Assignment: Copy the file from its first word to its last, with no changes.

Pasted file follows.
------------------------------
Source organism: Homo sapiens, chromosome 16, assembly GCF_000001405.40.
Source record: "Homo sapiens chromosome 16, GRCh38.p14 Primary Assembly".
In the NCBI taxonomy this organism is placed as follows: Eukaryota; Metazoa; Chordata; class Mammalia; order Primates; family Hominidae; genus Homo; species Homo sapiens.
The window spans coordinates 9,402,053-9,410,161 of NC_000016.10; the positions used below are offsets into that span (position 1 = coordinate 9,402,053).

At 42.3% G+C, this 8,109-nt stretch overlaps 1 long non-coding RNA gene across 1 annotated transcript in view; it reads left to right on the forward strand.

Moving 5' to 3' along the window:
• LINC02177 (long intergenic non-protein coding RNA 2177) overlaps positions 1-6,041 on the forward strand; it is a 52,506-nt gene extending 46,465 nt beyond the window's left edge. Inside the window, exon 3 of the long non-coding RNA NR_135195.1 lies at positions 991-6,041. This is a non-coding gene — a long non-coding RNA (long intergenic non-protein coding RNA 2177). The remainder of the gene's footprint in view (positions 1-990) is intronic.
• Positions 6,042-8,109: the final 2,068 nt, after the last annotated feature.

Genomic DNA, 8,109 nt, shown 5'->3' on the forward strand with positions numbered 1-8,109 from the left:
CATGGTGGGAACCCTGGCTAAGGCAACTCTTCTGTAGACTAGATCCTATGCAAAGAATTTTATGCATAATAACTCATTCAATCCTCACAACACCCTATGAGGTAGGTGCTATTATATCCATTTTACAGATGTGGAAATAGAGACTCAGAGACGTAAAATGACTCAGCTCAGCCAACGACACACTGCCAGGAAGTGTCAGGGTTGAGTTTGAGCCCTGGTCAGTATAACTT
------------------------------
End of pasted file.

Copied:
Source organism: Homo sapiens, chromosome 16, assembly GCF_000001405.40.
Source record: "Homo sapiens chromosome 16, GRCh38.p14 Primary Assembly".
In the NCBI taxonomy this organism is placed as follows: Eukaryota; Metazoa; Chordata; class Mammalia; order Primates; family Hominidae; genus Homo; species Homo sapiens.
The window spans coordinates 9,402,053-9,410,161 of NC_000016.10; the positions used below are offsets into that span (position 1 = coordinate 9,402,053).

At 42.3% G+C, this 8,109-nt stretch overlaps 1 long non-coding RNA gene across 1 annotated transcript in view; it reads left to right on the forward strand.

Moving 5' to 3' along the window:
• LINC02177 (long intergenic non-protein coding RNA 2177) overlaps positions 1-6,041 on the forward strand; it is a 52,506-nt gene extending 46,465 nt beyond the window's left edge. Inside the window, exon 3 of the long non-coding RNA NR_135195.1 lies at positions 991-6,041. This is a non-coding gene — a long non-coding RNA (long intergenic non-protein coding RNA 2177). The remainder of the gene's footprint in view (positions 1-990) is intronic.
• Positions 6,042-8,109: the final 2,068 nt, after the last annotated feature.

Genomic DNA, 8,109 nt, shown 5'->3' on the forward strand with positions numbered 1-8,109 from the left:
CATGGTGGGAACCCTGGCTAAGGCAACTCTTCTGTAGACTAGATCCTATGCAAAGAATTTTATGCATAATAACTCATTCAATCCTCACAACACCCTATGAGGTAGGTGCTATTATATCCATTTTACAGATGTGGAAATAGAGACTCAGAGACGTAAAATGACTCAGCTCAGCCAACGACACACTGCCAGGAAGTGTCAGGGTTGAGTTTGAGCCCTGGTCAGTATAACTT